What to Know
- The NYPD says the Confederate flags have hung from the apartment windows for years and it's completely legal to display them
- Last weekend's deadly violence at a White Nationalist rally in Charlottesville, Virginia, has heightened tensions across the country
- Communities across the U.S. are pulling statues and other displays honoring the Confederacy as the debate continues to heat up
Police are investigating reports that rocks were thrown at an East Village apartment where Confederate flags have hung from the windows for years.
It's completely legal to display the flags, and the NYPD says there haven't been any official complaints about the Confederate symbols at the 19th-floor apartment on East Eighth Street. But the controversial icons are drawing renewed attention amid heightened tensions following last weekend's deadly violence at a White Nationalist rally in Virginia.
One Facebook poster said she found it ironic that a Dominican bodega is at the base of the building where the Confederate flags are hung. She says she grew up in the neighborhood.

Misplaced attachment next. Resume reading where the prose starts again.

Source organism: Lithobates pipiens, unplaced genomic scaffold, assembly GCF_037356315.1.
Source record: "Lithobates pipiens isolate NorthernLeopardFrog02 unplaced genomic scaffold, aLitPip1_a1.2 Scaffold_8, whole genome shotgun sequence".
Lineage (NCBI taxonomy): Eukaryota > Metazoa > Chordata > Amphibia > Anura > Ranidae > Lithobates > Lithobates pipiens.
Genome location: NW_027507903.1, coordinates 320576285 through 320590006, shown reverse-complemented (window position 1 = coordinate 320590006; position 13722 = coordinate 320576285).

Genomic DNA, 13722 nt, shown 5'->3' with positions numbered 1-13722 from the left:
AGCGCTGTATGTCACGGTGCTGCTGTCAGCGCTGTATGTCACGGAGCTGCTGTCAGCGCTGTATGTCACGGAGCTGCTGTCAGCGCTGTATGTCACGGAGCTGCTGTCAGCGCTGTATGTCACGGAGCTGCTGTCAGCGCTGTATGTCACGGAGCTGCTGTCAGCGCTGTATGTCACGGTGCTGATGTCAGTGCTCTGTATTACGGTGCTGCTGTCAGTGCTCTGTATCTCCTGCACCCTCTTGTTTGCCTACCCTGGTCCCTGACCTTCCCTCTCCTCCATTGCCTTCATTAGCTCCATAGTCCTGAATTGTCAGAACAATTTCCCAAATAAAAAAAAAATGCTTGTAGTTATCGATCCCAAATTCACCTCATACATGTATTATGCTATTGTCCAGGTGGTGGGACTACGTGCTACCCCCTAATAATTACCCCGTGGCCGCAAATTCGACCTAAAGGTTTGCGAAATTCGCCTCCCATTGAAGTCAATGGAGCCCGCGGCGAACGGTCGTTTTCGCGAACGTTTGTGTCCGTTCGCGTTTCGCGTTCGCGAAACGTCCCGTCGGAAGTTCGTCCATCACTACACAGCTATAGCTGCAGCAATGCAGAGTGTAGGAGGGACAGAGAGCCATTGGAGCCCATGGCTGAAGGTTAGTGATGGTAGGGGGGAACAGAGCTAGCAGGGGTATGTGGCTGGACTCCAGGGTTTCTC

"I had the privilege of going to school and growing up with Spanish, blacks, Muslims, white, Chinese and all other different kinds of nationalities," Thania Acosta posted. "Stay woke people these racist are not only down south, they're in our backyards. #notonmyblock."
Video shot from outside the building Thursday showed at least two Israeli flags and one American flag also in the windows on the 19th floor, though it wasn't clear if it was part of the same apartment or how long they had been there.
"This is a very diverse neighborhood, so it is very surprising to see something like that," said neighbor Tijana Ibrahimovich.
Nellie Colon said, "They have the right to do whatever they want but it's still sad."
The NYPD says it could only confirm reports of the rock throwing, not that rocks were actually thrown, and said it would station an officer outside the building to ensure the safety of residents and passersby.
No injuries or property damage have been reported. The NYPD says it wasn't unable to get in touch with the person who lives in the apartment, nor could it reach the building superintendent.